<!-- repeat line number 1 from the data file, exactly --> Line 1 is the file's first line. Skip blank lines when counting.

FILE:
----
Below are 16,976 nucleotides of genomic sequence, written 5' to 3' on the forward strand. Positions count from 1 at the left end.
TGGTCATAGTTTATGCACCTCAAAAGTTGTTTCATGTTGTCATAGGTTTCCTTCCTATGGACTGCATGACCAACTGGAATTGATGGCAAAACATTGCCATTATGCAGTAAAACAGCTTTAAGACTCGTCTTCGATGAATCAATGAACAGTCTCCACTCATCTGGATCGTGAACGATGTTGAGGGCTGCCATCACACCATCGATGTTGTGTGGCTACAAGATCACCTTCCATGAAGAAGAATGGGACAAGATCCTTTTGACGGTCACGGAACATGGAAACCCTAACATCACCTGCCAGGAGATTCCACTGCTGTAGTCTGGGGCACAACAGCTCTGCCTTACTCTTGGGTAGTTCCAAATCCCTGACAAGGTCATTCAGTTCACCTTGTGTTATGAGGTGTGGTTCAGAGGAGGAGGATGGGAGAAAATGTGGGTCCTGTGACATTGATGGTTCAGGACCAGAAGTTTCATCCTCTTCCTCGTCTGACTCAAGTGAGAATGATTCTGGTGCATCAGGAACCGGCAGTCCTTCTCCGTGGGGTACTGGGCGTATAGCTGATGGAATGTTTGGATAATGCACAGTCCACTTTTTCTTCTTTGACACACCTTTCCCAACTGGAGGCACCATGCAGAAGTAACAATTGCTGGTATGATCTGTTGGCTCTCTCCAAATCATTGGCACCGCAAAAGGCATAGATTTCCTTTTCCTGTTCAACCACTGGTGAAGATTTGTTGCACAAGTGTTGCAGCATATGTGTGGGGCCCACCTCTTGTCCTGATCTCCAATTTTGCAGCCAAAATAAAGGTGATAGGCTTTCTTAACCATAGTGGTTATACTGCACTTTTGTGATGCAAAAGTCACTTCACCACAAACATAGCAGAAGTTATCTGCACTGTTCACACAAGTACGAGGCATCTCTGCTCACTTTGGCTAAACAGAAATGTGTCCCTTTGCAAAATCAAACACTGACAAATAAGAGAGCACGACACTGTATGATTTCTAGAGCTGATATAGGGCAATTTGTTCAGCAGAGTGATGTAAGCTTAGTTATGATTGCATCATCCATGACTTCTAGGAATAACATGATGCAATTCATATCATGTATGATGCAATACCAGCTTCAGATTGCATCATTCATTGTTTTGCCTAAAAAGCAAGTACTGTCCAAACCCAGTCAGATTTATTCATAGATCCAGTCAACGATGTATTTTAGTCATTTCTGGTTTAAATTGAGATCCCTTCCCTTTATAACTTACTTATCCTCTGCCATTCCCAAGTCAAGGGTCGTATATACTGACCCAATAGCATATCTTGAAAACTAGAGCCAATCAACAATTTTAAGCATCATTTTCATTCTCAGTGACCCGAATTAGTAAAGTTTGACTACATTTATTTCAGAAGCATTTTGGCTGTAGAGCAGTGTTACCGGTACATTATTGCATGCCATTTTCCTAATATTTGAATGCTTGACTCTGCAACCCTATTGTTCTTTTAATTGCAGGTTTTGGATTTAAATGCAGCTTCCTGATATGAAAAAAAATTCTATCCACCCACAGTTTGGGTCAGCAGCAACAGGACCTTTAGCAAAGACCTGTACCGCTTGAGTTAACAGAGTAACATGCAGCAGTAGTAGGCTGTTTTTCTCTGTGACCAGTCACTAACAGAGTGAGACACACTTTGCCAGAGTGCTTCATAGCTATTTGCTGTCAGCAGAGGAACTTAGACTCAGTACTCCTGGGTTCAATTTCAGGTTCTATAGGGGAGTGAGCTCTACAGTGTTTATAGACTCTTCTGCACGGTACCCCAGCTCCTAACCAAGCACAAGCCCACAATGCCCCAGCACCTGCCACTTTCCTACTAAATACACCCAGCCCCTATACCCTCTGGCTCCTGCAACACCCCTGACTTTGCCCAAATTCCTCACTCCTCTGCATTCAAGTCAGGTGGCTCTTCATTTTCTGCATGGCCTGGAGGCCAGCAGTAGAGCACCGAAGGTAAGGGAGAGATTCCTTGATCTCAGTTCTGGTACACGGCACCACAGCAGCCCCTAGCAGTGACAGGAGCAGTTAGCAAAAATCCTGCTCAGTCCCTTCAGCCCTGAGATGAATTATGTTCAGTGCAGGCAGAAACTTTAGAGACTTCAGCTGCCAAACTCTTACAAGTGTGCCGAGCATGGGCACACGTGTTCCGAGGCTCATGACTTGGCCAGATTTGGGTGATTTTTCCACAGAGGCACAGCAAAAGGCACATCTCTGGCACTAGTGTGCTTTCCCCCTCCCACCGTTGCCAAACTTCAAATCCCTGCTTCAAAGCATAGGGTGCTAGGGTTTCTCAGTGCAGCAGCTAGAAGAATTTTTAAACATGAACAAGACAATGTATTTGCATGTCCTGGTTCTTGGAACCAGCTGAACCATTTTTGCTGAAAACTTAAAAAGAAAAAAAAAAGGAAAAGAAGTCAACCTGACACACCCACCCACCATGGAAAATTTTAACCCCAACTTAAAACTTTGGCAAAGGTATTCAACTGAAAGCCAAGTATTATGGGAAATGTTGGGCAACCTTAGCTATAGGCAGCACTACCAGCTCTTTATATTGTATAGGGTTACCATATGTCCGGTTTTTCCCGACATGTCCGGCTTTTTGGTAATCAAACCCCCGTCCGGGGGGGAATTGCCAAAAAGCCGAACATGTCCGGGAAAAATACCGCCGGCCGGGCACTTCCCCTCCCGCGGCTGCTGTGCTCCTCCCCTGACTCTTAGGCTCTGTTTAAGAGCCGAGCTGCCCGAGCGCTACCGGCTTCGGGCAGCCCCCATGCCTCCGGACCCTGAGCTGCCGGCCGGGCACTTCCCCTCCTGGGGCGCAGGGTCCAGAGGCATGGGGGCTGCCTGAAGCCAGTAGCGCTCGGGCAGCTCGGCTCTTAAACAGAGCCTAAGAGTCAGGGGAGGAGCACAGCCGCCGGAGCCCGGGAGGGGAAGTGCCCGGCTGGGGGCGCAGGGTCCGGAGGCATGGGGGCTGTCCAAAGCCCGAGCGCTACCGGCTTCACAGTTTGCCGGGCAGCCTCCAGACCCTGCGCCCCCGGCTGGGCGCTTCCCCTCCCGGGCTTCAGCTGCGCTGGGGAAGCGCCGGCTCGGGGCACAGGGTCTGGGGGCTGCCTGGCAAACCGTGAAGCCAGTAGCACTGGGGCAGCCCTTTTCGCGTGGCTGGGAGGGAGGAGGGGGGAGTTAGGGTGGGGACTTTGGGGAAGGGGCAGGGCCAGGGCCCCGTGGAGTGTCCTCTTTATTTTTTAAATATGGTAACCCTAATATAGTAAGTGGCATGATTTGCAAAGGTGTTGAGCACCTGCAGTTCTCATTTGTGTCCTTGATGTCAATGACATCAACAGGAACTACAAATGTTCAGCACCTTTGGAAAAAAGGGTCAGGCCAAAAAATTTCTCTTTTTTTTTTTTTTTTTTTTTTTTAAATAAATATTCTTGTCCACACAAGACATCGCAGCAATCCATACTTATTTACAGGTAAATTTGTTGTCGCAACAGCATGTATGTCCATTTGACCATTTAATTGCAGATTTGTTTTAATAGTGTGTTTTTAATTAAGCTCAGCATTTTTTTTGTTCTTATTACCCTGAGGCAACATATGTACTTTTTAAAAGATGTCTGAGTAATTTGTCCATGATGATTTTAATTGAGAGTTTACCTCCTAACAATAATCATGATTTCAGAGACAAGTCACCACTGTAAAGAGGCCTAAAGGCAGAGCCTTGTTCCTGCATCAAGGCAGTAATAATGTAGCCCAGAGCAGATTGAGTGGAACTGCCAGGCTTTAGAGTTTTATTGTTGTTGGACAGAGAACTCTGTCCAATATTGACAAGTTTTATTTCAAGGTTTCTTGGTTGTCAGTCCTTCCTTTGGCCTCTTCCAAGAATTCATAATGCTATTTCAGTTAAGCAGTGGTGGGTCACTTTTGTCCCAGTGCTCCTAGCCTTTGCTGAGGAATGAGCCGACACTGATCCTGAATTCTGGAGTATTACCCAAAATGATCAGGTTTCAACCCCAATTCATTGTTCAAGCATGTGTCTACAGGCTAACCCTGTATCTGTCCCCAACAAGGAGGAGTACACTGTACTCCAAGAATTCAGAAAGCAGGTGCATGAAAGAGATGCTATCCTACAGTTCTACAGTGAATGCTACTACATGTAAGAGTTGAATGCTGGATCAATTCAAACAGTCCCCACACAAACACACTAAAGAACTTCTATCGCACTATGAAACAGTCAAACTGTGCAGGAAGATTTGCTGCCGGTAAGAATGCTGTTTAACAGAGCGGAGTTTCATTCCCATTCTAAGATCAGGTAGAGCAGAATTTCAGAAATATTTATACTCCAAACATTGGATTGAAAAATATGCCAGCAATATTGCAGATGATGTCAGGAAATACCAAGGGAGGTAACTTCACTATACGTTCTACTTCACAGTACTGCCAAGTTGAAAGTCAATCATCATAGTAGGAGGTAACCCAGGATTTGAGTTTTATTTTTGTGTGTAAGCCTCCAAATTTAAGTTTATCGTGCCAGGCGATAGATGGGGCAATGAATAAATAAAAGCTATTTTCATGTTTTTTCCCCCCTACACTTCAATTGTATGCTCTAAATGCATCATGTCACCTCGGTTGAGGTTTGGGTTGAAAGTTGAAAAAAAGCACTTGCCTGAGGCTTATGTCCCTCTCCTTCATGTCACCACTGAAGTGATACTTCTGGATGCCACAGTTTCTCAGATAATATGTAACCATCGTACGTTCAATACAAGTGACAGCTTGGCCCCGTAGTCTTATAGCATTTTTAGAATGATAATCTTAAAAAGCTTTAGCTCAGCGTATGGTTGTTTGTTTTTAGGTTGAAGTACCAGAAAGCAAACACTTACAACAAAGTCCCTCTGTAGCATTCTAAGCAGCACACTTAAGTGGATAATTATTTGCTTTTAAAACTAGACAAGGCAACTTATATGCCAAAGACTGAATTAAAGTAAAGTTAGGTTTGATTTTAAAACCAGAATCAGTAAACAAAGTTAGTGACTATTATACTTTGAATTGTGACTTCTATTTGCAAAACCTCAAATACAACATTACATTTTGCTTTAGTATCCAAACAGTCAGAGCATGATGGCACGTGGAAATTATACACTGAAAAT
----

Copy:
Below are 16,976 nucleotides of genomic sequence, written 5' to 3' on the forward strand. Positions count from 1 at the left end.